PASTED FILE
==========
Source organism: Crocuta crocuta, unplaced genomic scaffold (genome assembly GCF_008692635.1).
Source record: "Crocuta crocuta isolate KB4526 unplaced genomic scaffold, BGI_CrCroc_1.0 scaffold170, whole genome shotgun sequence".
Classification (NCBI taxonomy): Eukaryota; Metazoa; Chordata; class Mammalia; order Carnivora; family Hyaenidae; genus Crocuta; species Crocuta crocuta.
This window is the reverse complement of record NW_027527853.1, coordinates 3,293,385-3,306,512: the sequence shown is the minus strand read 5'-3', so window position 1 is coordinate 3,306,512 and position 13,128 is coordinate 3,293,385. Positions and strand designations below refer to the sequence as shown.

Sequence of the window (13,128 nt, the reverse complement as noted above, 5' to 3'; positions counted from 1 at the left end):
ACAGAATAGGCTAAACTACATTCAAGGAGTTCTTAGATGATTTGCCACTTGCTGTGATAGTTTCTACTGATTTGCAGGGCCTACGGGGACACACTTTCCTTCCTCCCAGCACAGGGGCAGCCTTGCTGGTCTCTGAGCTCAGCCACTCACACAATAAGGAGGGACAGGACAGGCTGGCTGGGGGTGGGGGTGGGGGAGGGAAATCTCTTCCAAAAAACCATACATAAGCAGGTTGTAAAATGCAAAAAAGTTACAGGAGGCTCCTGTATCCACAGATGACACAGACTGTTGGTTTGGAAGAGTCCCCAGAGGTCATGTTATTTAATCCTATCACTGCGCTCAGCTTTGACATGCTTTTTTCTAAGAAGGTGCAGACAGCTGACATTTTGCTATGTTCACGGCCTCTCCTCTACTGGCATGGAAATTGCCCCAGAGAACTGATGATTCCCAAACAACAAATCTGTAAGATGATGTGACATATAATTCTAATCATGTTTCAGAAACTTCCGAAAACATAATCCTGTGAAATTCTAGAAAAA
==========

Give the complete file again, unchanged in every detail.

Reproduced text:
Source organism: Crocuta crocuta, unplaced genomic scaffold (genome assembly GCF_008692635.1).
Source record: "Crocuta crocuta isolate KB4526 unplaced genomic scaffold, BGI_CrCroc_1.0 scaffold170, whole genome shotgun sequence".
Classification (NCBI taxonomy): Eukaryota; Metazoa; Chordata; class Mammalia; order Carnivora; family Hyaenidae; genus Crocuta; species Crocuta crocuta.
This window is the reverse complement of record NW_027527853.1, coordinates 3,293,385-3,306,512: the sequence shown is the minus strand read 5'-3', so window position 1 is coordinate 3,306,512 and position 13,128 is coordinate 3,293,385. Positions and strand designations below refer to the sequence as shown.

Sequence of the window (13,128 nt, the reverse complement as noted above, 5' to 3'; positions counted from 1 at the left end):
ACAGAATAGGCTAAACTACATTCAAGGAGTTCTTAGATGATTTGCCACTTGCTGTGATAGTTTCTACTGATTTGCAGGGCCTACGGGGACACACTTTCCTTCCTCCCAGCACAGGGGCAGCCTTGCTGGTCTCTGAGCTCAGCCACTCACACAATAAGGAGGGACAGGACAGGCTGGCTGGGGGTGGGGGTGGGGGAGGGAAATCTCTTCCAAAAAACCATACATAAGCAGGTTGTAAAATGCAAAAAAGTTACAGGAGGCTCCTGTATCCACAGATGACACAGACTGTTGGTTTGGAAGAGTCCCCAGAGGTCATGTTATTTAATCCTATCACTGCGCTCAGCTTTGACATGCTTTTTTCTAAGAAGGTGCAGACAGCTGACATTTTGCTATGTTCACGGCCTCTCCTCTACTGGCATGGAAATTGCCCCAGAGAACTGATGATTCCCAAACAACAAATCTGTAAGATGATGTGACATATAATTCTAATCATGTTTCAGAAACTTCCGAAAACATAATCCTGTGAAATTCTAGAAAAA